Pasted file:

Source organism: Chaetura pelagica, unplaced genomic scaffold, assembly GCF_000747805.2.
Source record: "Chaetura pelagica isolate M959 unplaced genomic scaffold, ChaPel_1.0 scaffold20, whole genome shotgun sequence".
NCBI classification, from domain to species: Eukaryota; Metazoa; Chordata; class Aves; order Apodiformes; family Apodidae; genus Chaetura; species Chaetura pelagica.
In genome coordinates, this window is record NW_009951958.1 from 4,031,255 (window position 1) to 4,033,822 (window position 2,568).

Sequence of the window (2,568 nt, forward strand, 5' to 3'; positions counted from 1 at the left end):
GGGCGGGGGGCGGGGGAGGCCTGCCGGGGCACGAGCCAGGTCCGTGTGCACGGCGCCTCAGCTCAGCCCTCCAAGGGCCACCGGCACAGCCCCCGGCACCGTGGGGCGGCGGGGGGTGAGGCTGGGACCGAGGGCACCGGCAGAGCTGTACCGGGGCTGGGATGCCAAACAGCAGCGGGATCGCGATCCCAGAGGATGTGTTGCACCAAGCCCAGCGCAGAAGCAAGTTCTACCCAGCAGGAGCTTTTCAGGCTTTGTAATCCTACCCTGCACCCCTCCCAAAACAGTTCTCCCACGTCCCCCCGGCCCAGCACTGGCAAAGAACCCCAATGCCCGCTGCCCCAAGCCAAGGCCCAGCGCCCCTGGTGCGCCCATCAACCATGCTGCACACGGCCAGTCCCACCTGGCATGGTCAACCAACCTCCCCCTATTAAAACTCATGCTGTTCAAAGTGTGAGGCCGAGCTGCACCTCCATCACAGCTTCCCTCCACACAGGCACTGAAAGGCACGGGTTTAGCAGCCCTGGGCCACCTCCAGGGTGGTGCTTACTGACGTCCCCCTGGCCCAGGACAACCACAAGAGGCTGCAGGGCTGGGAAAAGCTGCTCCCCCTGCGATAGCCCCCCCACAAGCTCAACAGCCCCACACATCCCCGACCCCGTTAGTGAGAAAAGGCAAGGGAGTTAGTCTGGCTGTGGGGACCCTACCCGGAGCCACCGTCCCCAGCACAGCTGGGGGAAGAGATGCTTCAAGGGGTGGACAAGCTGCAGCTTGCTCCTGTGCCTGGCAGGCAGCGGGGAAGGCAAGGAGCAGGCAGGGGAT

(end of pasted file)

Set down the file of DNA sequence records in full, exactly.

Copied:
Source organism: Chaetura pelagica, unplaced genomic scaffold, assembly GCF_000747805.2.
Source record: "Chaetura pelagica isolate M959 unplaced genomic scaffold, ChaPel_1.0 scaffold20, whole genome shotgun sequence".
NCBI classification, from domain to species: Eukaryota; Metazoa; Chordata; class Aves; order Apodiformes; family Apodidae; genus Chaetura; species Chaetura pelagica.
In genome coordinates, this window is record NW_009951958.1 from 4,031,255 (window position 1) to 4,033,822 (window position 2,568).

Sequence of the window (2,568 nt, forward strand, 5' to 3'; positions counted from 1 at the left end):
GGGCGGGGGGCGGGGGAGGCCTGCCGGGGCACGAGCCAGGTCCGTGTGCACGGCGCCTCAGCTCAGCCCTCCAAGGGCCACCGGCACAGCCCCCGGCACCGTGGGGCGGCGGGGGGTGAGGCTGGGACCGAGGGCACCGGCAGAGCTGTACCGGGGCTGGGATGCCAAACAGCAGCGGGATCGCGATCCCAGAGGATGTGTTGCACCAAGCCCAGCGCAGAAGCAAGTTCTACCCAGCAGGAGCTTTTCAGGCTTTGTAATCCTACCCTGCACCCCTCCCAAAACAGTTCTCCCACGTCCCCCCGGCCCAGCACTGGCAAAGAACCCCAATGCCCGCTGCCCCAAGCCAAGGCCCAGCGCCCCTGGTGCGCCCATCAACCATGCTGCACACGGCCAGTCCCACCTGGCATGGTCAACCAACCTCCCCCTATTAAAACTCATGCTGTTCAAAGTGTGAGGCCGAGCTGCACCTCCATCACAGCTTCCCTCCACACAGGCACTGAAAGGCACGGGTTTAGCAGCCCTGGGCCACCTCCAGGGTGGTGCTTACTGACGTCCCCCTGGCCCAGGACAACCACAAGAGGCTGCAGGGCTGGGAAAAGCTGCTCCCCCTGCGATAGCCCCCCCACAAGCTCAACAGCCCCACACATCCCCGACCCCGTTAGTGAGAAAAGGCAAGGGAGTTAGTCTGGCTGTGGGGACCCTACCCGGAGCCACCGTCCCCAGCACAGCTGGGGGAAGAGATGCTTCAAGGGGTGGACAAGCTGCAGCTTGCTCCTGTGCCTGGCAGGCAGCGGGGAAGGCAAGGAGCAGGCAGGGGAT